According to Kristeva, prior to gaining subjectivity (or, in Lacanian terms, entering the Symbolic order), the subject exists in a space dominated by drives and energy. Kristeva has given the term chora to denote this space which she defines as a ‘non-expressive totality formed by the drives and their stases in a motality that is as full of movement as it is regulated.’4 This regulation is defined by Kristeva as a mediation of social-symbolic law which is assumed through the mother’s body, ‘the ordering principle of the semiotic chora’.5 The chora constitutes a place of plenitude in which all desires are fulfilled by the mother’s body. Within this symbiotic mother-child dyad (analogous to the Lacanian Imaginary) ‘each strives to fill the impossible lack in/of the other. The I truly is an other.’6 There is no separation between self and mother and thus none between self and other, subject and object. The mother is ‘an object conceived to be located in internal or psychical reality.’7

According to Kristeva, the break from the mother is instigated whilst the subject is still in this symbiosis. Here, Kristeva suggests that the subject begins to ‘jettison’ part of itself in order to constitute a subjectivity autonomous from the other, a process she defines as ‘abjection.’ Occurring during the Imaginary mother-child dyad, this jettisoned other takes the form of the mother so that, as Kristeva asserts, ‘[t]he abject confronts us […] with our earliest attempts to release the hold of maternal entity even before ex-isting outside of her […constituting] a reluctant struggle against what, having been the mother, will turn into an abject. Repelling, rejecting; repelling itself, rejecting itself. Ab-jecting.’8  The maternal body is consequently ‘coded’ abject and the semiotic chora becomes the ‘object of primary repression.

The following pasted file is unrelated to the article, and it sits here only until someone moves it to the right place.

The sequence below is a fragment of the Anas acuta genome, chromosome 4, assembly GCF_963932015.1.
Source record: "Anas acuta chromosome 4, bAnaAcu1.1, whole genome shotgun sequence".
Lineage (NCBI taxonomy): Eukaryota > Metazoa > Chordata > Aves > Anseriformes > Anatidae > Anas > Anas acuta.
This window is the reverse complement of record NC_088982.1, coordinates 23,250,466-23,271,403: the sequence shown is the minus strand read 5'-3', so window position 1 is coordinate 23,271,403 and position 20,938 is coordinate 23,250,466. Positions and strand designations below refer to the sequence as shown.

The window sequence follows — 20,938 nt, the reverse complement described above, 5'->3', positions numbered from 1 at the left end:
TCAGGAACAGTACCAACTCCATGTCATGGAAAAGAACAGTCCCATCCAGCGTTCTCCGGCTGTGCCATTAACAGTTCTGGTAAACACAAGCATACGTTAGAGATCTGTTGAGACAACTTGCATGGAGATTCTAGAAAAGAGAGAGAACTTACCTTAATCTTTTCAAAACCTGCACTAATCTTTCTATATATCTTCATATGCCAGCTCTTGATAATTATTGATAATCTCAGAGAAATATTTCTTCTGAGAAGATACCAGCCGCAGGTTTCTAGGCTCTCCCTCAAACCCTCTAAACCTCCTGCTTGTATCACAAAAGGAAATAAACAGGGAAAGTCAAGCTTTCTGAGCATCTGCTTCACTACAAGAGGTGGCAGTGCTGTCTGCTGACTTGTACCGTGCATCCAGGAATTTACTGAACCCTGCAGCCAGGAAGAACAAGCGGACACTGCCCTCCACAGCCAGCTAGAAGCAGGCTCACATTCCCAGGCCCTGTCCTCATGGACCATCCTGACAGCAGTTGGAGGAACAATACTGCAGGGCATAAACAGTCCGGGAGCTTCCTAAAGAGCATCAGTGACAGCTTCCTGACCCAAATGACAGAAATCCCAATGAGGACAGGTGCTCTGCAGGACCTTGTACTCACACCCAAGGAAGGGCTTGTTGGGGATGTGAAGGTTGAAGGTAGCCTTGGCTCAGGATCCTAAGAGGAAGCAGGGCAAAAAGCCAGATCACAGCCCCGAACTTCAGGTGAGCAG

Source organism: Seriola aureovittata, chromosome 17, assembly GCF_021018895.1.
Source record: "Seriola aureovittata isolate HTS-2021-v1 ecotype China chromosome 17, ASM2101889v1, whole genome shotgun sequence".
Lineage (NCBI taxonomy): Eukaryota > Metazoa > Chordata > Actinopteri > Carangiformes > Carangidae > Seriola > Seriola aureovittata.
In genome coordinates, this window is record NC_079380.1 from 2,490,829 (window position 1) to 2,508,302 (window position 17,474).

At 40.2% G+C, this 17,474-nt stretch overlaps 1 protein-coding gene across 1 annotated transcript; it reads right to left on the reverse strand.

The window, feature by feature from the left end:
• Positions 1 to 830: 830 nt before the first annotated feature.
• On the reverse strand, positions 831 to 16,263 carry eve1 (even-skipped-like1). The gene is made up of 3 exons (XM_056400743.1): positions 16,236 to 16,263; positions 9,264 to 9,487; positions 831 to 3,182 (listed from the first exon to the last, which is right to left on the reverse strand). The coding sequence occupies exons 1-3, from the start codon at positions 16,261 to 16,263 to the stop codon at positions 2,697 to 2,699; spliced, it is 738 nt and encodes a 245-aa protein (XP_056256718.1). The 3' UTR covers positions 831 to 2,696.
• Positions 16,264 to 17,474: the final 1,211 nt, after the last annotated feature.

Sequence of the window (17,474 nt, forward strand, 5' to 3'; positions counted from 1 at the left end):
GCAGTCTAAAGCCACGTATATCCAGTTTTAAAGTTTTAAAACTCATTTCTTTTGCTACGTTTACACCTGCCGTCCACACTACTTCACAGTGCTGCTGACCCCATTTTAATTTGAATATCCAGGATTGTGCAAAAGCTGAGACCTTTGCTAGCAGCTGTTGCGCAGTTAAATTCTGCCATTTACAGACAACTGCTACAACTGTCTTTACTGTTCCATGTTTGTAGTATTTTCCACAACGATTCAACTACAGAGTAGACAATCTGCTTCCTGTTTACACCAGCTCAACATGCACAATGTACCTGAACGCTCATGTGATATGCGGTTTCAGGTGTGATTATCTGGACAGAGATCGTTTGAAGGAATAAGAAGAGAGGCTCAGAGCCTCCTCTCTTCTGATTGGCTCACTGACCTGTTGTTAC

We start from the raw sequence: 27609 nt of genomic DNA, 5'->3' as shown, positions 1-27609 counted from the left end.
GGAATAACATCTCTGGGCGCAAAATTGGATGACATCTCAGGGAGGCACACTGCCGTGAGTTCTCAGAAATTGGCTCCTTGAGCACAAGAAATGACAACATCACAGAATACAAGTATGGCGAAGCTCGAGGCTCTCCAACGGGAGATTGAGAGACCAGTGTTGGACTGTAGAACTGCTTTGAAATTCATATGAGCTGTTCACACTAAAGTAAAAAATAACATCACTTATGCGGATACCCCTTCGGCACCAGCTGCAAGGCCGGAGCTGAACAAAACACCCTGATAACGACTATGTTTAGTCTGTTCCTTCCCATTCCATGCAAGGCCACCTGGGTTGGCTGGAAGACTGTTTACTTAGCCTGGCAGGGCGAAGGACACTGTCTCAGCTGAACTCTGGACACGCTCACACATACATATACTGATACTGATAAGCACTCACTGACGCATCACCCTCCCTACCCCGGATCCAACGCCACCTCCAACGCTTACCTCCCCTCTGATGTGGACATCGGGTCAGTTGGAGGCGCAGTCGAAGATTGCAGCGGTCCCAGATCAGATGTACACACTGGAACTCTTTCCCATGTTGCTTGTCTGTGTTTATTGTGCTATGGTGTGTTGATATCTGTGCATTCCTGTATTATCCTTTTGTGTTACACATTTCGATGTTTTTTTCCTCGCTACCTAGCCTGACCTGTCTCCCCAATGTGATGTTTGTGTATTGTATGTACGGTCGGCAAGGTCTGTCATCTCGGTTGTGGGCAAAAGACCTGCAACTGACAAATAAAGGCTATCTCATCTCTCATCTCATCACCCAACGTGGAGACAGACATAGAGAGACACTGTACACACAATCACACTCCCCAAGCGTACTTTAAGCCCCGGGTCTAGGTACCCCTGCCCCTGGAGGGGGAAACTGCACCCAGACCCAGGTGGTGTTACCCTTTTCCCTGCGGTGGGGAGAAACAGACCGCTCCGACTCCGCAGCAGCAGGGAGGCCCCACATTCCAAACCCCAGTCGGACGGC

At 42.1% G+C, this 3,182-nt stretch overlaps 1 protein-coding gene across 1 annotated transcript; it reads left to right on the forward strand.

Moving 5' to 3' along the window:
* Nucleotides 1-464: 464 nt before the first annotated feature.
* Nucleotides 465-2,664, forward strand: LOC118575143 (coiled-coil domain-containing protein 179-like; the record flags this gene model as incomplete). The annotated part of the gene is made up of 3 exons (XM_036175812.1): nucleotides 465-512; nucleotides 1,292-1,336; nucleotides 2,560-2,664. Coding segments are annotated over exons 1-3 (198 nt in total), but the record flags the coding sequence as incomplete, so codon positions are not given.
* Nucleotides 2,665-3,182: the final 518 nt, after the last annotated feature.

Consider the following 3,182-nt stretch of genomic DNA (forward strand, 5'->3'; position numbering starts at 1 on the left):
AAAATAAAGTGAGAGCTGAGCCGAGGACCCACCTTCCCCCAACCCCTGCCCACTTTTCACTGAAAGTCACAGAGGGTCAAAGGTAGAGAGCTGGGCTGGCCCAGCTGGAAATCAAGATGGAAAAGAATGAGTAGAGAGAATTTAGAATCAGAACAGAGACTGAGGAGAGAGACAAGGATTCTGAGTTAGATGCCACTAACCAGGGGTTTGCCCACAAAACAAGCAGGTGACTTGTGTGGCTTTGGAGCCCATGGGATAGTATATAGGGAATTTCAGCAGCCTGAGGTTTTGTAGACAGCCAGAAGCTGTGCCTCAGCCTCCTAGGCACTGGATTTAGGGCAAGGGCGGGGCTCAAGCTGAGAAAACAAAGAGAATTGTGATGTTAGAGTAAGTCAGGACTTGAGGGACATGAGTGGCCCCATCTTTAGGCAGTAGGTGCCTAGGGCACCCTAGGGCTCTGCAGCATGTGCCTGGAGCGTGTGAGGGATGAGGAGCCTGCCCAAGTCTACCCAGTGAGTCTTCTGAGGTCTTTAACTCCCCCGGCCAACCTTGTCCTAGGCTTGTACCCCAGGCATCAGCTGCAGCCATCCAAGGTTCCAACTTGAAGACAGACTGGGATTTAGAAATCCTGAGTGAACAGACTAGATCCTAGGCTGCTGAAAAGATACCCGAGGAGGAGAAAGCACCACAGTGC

This initial move toward expulsion of the (m)other is consolidated by that which Kristeva terms the ‘thetic break’ which consists first of the Mirror Stage during which the subject perceives and identifies with its spectral image, thus enabling itself to realise an other external to itself. Following this and finalising the separation is ‘castration’, the point at which the subject is completely severed from the maternal body and its perceived wholeness and unity and becomes a differentiated subject constituted by lack. Indeed, according to Lacan (quoted and qualified by Toril Moi) ‘The sentence ‘I am’ could therefore best be translated as ‘I am that which I am not.’[…] The speaking subject only comes into existence because of the repression of the desire for the lost mother.’9